Source: unca20090314.htm

Cut Mike some slack. When one is betrayed by what formerly you championed, you are to a significant and observable degree, no less than


I adored Sinatra's art before the dust-up I had with him. Thereafter, and to this day, I cannot listen to Sinatra. It is what we call in Yiddish, a shonduh.

Mike posted a moment of betrayal, a moment of...well...for want of an easier trope...heartbreak.

Slack would be the decent thing to give someone in pain.


Josh Olson
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Postby Josh Olson » Mon Feb 09, 2009 6:19 pm

Name: Josh Olson
Source: unca20090314.htm
Gadzooks. If I were to allow the character of every artist whose work has moved me interfere with my enjoyment, I'd be left with nothing but Mr. Rogers re-runs.

When I worked my first job on a film set many years ago, another movie was shooting on the same lot starring a guy who was a pretty big star then, an enormous one now. The enormity of his star was nothing compared to the enormity of his assholishness. In the last twenty years, he's starred in several movies that I just love to death. I'd probably never want to work with the guy, and certainly have no desire to be his pal, but if I let his character interfere with my enjoyment of his work, my life would be a little bit greyer.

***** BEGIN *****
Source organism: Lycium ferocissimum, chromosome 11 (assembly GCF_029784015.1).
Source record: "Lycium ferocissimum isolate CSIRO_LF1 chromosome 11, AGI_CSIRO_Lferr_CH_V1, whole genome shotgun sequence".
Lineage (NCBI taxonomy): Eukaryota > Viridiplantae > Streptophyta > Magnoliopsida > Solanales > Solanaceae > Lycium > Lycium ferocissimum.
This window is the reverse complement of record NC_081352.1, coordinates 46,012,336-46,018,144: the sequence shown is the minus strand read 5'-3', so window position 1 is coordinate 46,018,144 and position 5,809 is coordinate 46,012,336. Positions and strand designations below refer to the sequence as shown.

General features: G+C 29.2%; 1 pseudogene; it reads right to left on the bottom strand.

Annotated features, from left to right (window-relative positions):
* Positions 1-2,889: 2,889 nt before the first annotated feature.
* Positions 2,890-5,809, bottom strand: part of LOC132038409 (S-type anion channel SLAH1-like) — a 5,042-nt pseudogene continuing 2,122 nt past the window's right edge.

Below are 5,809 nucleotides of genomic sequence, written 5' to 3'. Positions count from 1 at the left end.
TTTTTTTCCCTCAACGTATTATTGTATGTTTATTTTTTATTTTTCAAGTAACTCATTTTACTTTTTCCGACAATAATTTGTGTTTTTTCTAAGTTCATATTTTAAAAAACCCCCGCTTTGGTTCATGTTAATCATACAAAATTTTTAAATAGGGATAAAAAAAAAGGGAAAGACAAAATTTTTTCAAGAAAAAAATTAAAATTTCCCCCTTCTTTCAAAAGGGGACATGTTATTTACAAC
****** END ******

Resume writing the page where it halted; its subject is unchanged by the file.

Sadly, talent and character do not always go hand in hand.

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Site Admin
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Postby Moderator » Mon Feb 09, 2009 6:23 pm

Name: Steve Barber
Source: unca20090314.htm

HARLAN/ADAM-TROY - This one's a slippery one. Even my employer (initials "VZ") had labeled the site "a known source" (of bad kharma, doubtless). But despite the hidden identity, I think some Dutch folks might be a bit concerned.

I have the info H requested and will be firing it off tomorrow before the Vegas run. Desert. Vegas. A not-so-innocent Brit and his Celtic lass. Heh, heh.

(Ask James not about the "Purple Haze"...)

Jes - Worry not about the British economy. The Moran/Kearns are overseas contributing to the much more pained American dollar. The giving is selfless. Unadorned. (Faintly scented of rum, but we won't go into that.)

Rest easy, mon ami.

HARLAN - Not only did Stephen King attempt the "pay me what you will", but so did your good friend Norman Spinrad with the story "HE WALKED AMONG US". Not sure if he mentioned it to you, but I hope he fared slightly better (though I doubt it...)

JC Smith

Torrent Site

Postby JC Smith » Mon Feb 09, 2009 7:08 pm

Name: JC Smith
Source: unca20090314.htm

I noticed a couple of your works are floating around on
I see that even though the name of the registrant is private, they are based out of Scottsdale Arizona.